Start hammering, it’s Thor’s Day (pronounced ‘Thursday’), a day to be thankful and in charge

By David G. Allan

What would a Norse god do on his namesake day: be grateful, or start celebrating the weekend early?

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This is part 4 in a 7-part series on the meaning, facts, pop culture and inspiration contained within the history and psychology of each day of the week.
Monday | Tuesday | Wednesday| Thursday | Friday | Saturday | Sunday

Thursday should, etymologically speaking, be your power day. For English speakers, today is Thor’s Day. In Spanish it’s Jueves, in French it’s Jeudi, both derived from Jupiter, the powerful god from the Roman pantheon, counterpart of the Greek’s Zeus, the god of the skies and thunder.

Thursday is the day to throw down lightning and drop the hammer! On this day, as Kanye says, we become legendary.

But it isn’t really that at all, is it? Only Tuesday is more forgettably lackluster among the days of the week.

“Thursday is perhaps the worst day of the week. It’s nothing in itself,” writes suspense writer Nicci French in the novel “Thursday’s Child.” “It just reminds you that the week has been going on too long.”

Thursday stands in the way as a final hurdle before the Friday finish line. It’s a fact of life, to be impatiently endured rather than embraced.

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“Thursday, I don’t care about you,” sang Robert Smith in The Cure’s “Friday, I’m in love.” Thursday doesn’t deserve to be anyone’s favorite, or even least favorite, day. The whole column could fall off the wall calendar and no one would cheer or mourn.

We “thank God” for Friday, not Thor’s Day. But maybe we should be more thankful, to God or the gods or whatever you give thanks to. More thankful for everything we have going for us. This day, if we choose, could be a weekly reminder to give thanks.

That notion compliments the annual American holiday devoted to giving thanks — which, by presidential proclamation, always falls on a Thursday.

The reason Thanksgiving is the country’s only Thursday holiday, the Old Farmer’s Almanac speculates, is that the Puritans wanted this secular day of praise to have enough distance from the Sunday Sabbath, their weekly religious day of praise.

Here are a couple of more reasons to be grateful for Thursdays. Most people reported they get their best night sleep on this day, according to one (unscientific) survey. Seemingly related (but not really) is that this day has the fewest deaths from heart attacks and firearms, according to the US Centers for Disease Control.

If you go in for superstitions, in Thailand it’s considered good luck to start the school year or get a haircut on Thursday. In Germany, however, it’s considered bad luck to start the school year on a Thursday, or get married that day. In Johnny Mathis’ “Sweet Thursday” — a rare song featuring this day of the week in the title — the velvet-voiced crooner meets his true love on this day.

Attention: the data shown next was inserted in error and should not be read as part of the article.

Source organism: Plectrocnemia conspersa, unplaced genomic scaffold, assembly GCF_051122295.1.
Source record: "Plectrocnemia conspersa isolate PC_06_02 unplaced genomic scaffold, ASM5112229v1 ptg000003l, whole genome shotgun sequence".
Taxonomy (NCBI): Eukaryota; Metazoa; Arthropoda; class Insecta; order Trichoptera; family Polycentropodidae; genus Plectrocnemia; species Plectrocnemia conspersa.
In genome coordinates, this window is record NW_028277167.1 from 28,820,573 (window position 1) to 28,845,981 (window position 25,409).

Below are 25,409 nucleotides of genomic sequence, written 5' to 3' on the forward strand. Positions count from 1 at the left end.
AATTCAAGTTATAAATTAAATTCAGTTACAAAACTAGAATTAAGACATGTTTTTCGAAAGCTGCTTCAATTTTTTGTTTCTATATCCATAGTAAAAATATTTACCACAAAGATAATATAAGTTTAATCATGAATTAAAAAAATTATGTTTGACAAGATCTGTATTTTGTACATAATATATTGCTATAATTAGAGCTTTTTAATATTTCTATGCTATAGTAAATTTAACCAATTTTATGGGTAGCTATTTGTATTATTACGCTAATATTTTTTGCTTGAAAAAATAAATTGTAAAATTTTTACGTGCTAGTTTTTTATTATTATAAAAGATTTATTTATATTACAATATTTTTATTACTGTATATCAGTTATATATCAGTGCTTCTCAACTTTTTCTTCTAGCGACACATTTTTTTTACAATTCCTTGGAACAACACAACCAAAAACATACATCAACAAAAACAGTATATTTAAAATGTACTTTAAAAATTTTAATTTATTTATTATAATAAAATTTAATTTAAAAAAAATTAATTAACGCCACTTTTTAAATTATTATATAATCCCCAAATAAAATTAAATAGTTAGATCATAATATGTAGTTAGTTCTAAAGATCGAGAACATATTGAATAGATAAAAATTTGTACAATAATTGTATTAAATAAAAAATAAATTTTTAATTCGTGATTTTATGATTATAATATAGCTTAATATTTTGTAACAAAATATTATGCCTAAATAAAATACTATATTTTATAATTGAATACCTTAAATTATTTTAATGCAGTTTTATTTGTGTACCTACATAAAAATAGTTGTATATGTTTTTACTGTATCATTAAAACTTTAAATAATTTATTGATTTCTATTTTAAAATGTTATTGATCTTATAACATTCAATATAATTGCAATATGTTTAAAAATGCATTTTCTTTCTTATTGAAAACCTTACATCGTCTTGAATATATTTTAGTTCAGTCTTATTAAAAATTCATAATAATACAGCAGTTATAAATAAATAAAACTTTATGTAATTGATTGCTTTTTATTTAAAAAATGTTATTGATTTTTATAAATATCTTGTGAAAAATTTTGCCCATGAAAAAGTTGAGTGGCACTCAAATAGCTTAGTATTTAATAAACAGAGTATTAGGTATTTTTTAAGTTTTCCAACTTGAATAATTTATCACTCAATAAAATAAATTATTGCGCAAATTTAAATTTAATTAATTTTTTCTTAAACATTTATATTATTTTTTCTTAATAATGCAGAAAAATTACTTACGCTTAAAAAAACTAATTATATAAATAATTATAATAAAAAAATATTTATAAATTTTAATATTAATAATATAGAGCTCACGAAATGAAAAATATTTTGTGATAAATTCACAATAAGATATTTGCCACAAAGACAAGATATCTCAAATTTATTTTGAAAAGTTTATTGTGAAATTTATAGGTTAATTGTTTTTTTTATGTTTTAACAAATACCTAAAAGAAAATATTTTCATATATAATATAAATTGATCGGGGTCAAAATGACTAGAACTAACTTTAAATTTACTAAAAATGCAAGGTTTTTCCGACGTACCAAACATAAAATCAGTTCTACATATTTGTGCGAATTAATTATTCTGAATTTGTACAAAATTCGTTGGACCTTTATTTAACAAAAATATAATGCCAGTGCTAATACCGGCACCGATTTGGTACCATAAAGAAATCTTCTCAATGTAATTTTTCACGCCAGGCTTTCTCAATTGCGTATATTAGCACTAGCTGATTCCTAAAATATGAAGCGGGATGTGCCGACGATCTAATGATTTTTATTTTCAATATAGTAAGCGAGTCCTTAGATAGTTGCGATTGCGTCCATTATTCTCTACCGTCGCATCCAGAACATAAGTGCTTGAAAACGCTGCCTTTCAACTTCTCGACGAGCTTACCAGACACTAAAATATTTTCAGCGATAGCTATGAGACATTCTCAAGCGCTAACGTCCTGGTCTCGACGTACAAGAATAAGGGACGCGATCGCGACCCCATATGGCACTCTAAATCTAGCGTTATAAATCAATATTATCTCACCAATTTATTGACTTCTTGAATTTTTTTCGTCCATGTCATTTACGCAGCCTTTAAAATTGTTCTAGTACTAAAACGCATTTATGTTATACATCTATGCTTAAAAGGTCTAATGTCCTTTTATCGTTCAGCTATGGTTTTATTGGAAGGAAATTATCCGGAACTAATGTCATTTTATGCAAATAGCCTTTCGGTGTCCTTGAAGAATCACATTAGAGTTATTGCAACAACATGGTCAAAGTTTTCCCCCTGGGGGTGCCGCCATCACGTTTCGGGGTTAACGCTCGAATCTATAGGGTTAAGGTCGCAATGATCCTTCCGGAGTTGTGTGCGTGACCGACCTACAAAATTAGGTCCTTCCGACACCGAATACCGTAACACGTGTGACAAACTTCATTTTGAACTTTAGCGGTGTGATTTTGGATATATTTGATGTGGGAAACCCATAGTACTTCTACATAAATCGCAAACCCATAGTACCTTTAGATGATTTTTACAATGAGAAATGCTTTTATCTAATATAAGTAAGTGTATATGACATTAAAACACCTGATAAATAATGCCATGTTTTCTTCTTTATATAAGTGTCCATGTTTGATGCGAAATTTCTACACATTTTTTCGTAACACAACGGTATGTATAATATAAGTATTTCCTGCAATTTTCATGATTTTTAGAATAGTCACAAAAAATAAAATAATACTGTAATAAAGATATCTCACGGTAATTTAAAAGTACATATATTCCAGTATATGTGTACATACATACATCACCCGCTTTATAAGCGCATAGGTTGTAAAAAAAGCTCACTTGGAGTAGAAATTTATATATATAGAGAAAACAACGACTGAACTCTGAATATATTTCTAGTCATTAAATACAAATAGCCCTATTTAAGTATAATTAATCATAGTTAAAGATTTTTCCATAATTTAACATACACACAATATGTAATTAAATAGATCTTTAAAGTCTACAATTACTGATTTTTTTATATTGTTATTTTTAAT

So maybe instead of pushing Thursday to the ground to get to Friday and the weekend, it’s a day to actually help it stand tall and for us to be thankful, even if you’re just grateful it’s not still Monday.

In college, as many students know, Thursday practically IS the weekend, for which many an undergrad is grateful. The unpopularity, and therefore lack, of Friday classes gives them an excuse to raise a red plastic Solo cup and start celebrating “thirst day.”

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Or channel your inner Chris Helmsworth, grab the hammer, summon the lightning, and destroy your enemies — which could be anything from knocking out the worst thing on your “to do” list, or starting that new fitness routine that gets you one step closer to revealing your inner Thor abdominals, trapped inside and roaring to get out.

Forget looking backward on social media for “Throwback Thursday.” We will declare our intentions to fight forward! Let’s do it, everyone! Today is our day, by gods, and we must seize it!

And if we don’t? Whatever. We can always do it on Friday (the subject of the next story in this series).

As for making Thursdays better: Any day of the week holds the capacity to be your favorite. All it requires is taking control of it and bending it to your will, the subject of my story on hacking your week for CNN.com.

David G. Allan is CNN’s editorial director of Features overseeing CNN Travel, Style, Space + Science and Wellness. He writes a column for CNN called The Wisdom Project that can be subscribed to here.

CNN’s Editorial Director of Features (Travel, Style, Wellness, Science), plus The Wisdom Project column. This account represents my personal views, not CNN’s.

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